by Staff writer
World Mental Health Day – Why it’s important to prioritise proactive support
Monday the 10th of October is world mental health day for 2022. This year, the central theme is of making mental health a global priority.
This article is the second in this month’s series about the awareness campaigns we have taken a particular interest in over the month of October. As mentioned in our previous post, we hope to contribute our insights to these discussions within a broader theme of recognising accessibility needs for marginalised groups of the population, as well as actionable steps to address these.
If you haven’t already, you might wish to read that article first.
How is this relevant?
The category of mental health is one which is often extended to include learning issues and other disabilites, such as were discussed last week. Since these have already been addressed in some detail, we will instead be focusing here on how other mental health issues, and especially those that result from experiences of trauma, are significant to our own theme of access. This, in turn, can be argued to make them a significant priority for addressing on a global scale.
We have talked extensively in the past about various specific mental health issues, such as relational issues, personality disorders and men’s mental health. Those linked here are only a handful from the last 12 months and many more can be found in our post archives.
Of particular relevance in our current discussion, many of these disorders are associated with symptoms which, though debilitating, are rarely recognised and accomodated to a sufficient degree by others, if at all. This is to say nothing of the marginalisation that those affected face as a result of social stigma and exploitation. Most glaring are the degrees to which those with certain mental health issues such as schizophrenia and PTSD are found in many studies to be significantly more likely than other members of the population to be subjected to violence or exclusion from employment, community and social welfare.
How could this be prioritised?
Again, there is a link that can be connected here to the causal relationship between unresolved experiences of trauma and subsequent disabling effects upon a person in later life. Most relevant in this case are instances of developmental trauma and relational trauma, which is to say, trauma which inhibits a person’s relational development.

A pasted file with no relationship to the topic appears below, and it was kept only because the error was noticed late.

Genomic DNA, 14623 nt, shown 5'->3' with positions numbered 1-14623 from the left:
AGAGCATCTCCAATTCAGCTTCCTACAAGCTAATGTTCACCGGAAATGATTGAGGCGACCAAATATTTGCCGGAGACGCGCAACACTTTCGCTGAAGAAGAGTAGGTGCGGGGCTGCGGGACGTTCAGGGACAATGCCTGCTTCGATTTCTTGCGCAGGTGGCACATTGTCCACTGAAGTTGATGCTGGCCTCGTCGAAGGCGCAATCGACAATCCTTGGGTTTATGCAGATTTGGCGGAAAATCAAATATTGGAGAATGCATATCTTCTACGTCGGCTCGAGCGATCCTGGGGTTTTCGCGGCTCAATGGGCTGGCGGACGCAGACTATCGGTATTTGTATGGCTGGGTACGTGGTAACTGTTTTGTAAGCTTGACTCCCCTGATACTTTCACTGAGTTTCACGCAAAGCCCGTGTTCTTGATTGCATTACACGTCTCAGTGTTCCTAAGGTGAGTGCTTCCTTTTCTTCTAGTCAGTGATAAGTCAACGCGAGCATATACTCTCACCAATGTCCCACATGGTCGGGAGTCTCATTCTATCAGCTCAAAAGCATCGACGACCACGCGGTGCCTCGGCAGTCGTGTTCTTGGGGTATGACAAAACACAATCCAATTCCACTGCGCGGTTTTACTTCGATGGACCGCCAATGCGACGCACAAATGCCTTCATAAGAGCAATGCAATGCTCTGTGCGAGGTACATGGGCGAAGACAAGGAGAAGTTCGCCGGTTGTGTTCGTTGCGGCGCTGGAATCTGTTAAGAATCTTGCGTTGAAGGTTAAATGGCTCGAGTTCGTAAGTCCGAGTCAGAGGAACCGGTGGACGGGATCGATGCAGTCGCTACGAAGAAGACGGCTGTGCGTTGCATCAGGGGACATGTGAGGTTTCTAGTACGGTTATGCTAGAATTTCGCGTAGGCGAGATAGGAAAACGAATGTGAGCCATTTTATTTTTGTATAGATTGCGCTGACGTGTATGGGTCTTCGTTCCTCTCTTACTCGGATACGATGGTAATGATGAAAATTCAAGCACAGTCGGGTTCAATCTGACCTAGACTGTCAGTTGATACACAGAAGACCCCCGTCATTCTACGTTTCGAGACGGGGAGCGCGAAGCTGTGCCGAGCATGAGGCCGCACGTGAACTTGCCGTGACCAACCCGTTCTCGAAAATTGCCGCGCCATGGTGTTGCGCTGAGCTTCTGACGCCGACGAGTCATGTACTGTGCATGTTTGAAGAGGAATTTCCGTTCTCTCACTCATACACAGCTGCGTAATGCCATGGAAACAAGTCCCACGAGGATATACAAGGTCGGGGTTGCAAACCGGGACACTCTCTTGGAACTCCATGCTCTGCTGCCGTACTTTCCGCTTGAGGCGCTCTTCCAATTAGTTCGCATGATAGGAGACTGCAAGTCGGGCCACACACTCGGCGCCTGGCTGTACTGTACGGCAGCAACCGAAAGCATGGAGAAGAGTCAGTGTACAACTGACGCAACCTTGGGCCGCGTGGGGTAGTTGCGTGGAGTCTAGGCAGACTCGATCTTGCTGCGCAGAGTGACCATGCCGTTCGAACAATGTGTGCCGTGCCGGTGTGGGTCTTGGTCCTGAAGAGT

This is a perspective which has been at the core of our practice for years, and which we intend to elaborate upon in detail at some point in the future. For the purposes of this article, it’s only relevant to say that chronic trauma suffered during key stages of development in childhood and adolescence demonstrably inhibit the sequential development of the brain and nervous system. Depending on which areas of development are affected, this can result in a person experiencing greater difficulties with key cognitive and relational skills compared to most people.
Making the recognition, support and recovery from trauma a priority in this case can, therefore, also prevent greater disparities of this kind in the future. This will be fundamentally necessary for meaningful positive change where the previous neglect of trauma recovery or the persistence of those traumatic circumstances have affected an individual’s development. Even within the field of mental health, this is another area where visibility and recognistion of necessary access needs are obscured or misunderstood.
If you found this article informative, be sure to pay further attention over the rest of the month. Monday the 17th of October will be the beginning of 2022’s adoption week, and we will expand upon many of the points raised here when commenting on that as well.
In the meantime, if you have any thoughts or questions of your own, please get involved yourself. If you found this article through social media, be sure to add a comment or send us a message. Alternatively, if you have a more direct query, you can reach us in the office on 01282 685345 or at firstname.lastname@example.org